Mingle with other travellers & indulge in a staycation at two new Chinatown boutique hotels
You won’t be faulted for mistaking co-living hotel ST Signature Chinatown for a photo gallery. Located on the second level of a conservation shophouse, the stairwell leading to it is decorated with scenes of Singapore in black-and-white, shot by award-winning lensman Edwin Koo.
There isn’t a reception counter either, as it prides itself on its proprietary smart Chat-In technology with a virtual host to provide concierge services. Guests can check themselves in as early as 24 hours before arrival. They are assigned a room number with a set of access codes. There’s also an app for guests to communicate with each other and buy tickets to tourist attractions.
Of course, if you need the help of a human, there’s always one available.
ST Signature Chinatown is the first of four co-living hotels by Straits Organisation, a subsidiary of F&B player Katrina Group. Tanjong Pagar, Little India and Bugis are the next locations.
The hotel has 40 rooms, or cabins as they are officially known. Divided into three categories S, M and L like clothing sizes, S cabins are for single guests, M for two people and L cabins for three people with a loft sleeping area. Ranging from six to 12 sq m, the smartly-designed cabins offer maximum space and comfort, packing in a writing desk, vanity mirror, safe box and storage space for suitcases.
None of the rooms have ensuite bathrooms – there are male and female bathrooms, and one unisex bathroom. The latter enjoys more luxurious fittings and amenities, and makes a good Instagram photo spot.
Katrina Group’s executive chairman and CEO, Alan Goh, says that unlike hostels, guests don’t have to share rooms. “They have more privacy here,” he says, explaining that ST stands for short term.
Like other co-living spaces, ST Signature is designed for mingling. There’s plenty of seating room, filled with chic furniture, spread across all three floors. There’s also a communal kitchen, fitted out in Miele kitchen appliances. A small edible garden supplies fresh herbs for cooking.
Some co-living spaces insist on a minimum one-week stay, but ST Signature will put you up for just one night, starting from S$60. But on average, guests stay two to four days, and are a balanced mix of European and Asian nationalities, aged 20 to 40. Around 80 per cent are tourists while the remaining are business travellers.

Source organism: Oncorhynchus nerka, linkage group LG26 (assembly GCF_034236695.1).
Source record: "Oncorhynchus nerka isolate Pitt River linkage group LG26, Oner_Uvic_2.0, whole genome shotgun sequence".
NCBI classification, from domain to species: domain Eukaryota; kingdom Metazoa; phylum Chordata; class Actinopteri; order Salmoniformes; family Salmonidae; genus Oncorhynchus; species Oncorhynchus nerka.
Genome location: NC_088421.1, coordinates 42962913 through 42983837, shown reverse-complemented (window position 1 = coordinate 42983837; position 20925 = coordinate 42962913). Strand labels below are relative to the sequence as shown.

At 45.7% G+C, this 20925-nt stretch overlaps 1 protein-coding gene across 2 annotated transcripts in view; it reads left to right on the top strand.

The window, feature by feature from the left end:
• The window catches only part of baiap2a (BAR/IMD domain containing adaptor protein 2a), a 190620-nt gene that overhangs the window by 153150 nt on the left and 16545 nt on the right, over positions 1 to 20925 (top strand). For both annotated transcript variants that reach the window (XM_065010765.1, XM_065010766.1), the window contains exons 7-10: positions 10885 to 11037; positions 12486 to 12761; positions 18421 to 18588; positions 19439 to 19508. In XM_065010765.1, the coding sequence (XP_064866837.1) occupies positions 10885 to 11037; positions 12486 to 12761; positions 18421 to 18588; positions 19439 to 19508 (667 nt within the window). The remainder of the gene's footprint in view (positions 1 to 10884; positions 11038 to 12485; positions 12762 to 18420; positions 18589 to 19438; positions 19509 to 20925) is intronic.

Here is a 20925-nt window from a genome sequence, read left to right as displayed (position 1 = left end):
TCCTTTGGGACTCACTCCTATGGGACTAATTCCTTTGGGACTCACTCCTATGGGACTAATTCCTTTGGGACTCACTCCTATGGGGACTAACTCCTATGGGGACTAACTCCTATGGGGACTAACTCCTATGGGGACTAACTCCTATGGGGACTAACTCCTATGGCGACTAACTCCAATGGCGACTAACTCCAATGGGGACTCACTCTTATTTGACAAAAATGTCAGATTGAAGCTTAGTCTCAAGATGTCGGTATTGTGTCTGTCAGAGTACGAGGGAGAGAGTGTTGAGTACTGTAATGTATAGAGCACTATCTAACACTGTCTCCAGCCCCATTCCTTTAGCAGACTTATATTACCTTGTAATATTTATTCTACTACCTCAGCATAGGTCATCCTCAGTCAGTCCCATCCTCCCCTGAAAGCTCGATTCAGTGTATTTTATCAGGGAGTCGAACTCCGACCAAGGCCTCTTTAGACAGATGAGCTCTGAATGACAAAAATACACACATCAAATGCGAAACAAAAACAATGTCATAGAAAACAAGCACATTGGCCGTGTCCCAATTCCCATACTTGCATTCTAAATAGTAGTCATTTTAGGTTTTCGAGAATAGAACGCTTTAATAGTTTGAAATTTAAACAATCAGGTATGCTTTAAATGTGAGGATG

Mr Goh says there are also Singaporeans who do staycations, because “they want to experience co-living.”
ST SIGNATURE CHINATOWN
273A South Bridge Rd, stsignature.com
With a colourful bar-reception and ‘party’ light setting in its rooms, guests know they’re checking into some fun at the new Hotel Soloha.
Right smack in the trendy Keong Saik enclave, the 45-room boutique hotel shouts urban jungle chic and tropical modernism behind its serene white and blue facade.
Designed by interior design firm Avalon Collective and architecture firm Asolidplan, the vibe is vibrant and carefree as you step up to a reception-cum-bar – it almost puts you in a disco mood with its vivid wall art and multicolour strobe lights effect.
Next to it is a communal gathering space, where fusion ramen joint Takeshi Noodle Bar takes care of hunger pangs. The Wes Anderson-inspired eatery, which can be leased out for events, is decked out in indigo and pink velvet and rattan sofas, and terrazzo tables. A games room on the first floor with a bespoke ping pong table continues the fun factor.
There’s nothing minimalist about Hotel Soloha, with dramatic art works like the 13 m tall Spirit of the Forest by local talent Danielle Tay that dresses up the elevator shaft. It depicts a rainforest scene complete with a lounging leopard and a parrot in mid-flight.
Room rates start from S$185 for an 11 sqm space fitted with bespoke furniture and preset light settings that instantly put you in a ‘party’ or ‘romantic’ mood.
Hotel Soloha is the debut of first time hotelier Josh Hu, managing director at Aw & Sons Capital Pte Ltd, a local boutique real estate developer.
“The Keong Saik neighbourhood is a characteristically distinct destination that appeals to both residents and the international jetset,” he says. “We want to be part of the scene and contribute to its character and personality.”
As for the name Soloha, Mr Hu explains that it’s a portmanteau of ‘so’ (to a great extent) and the Hawaiian greeting ‘Aloha’ which has a deeper meaning of harmony and compassion. A stay at Hotel Soloha, then, should put you on the right path.
12 Teck Lim Road, solohahotels.com
This story was first published in The Business Times. Click here to read the original story.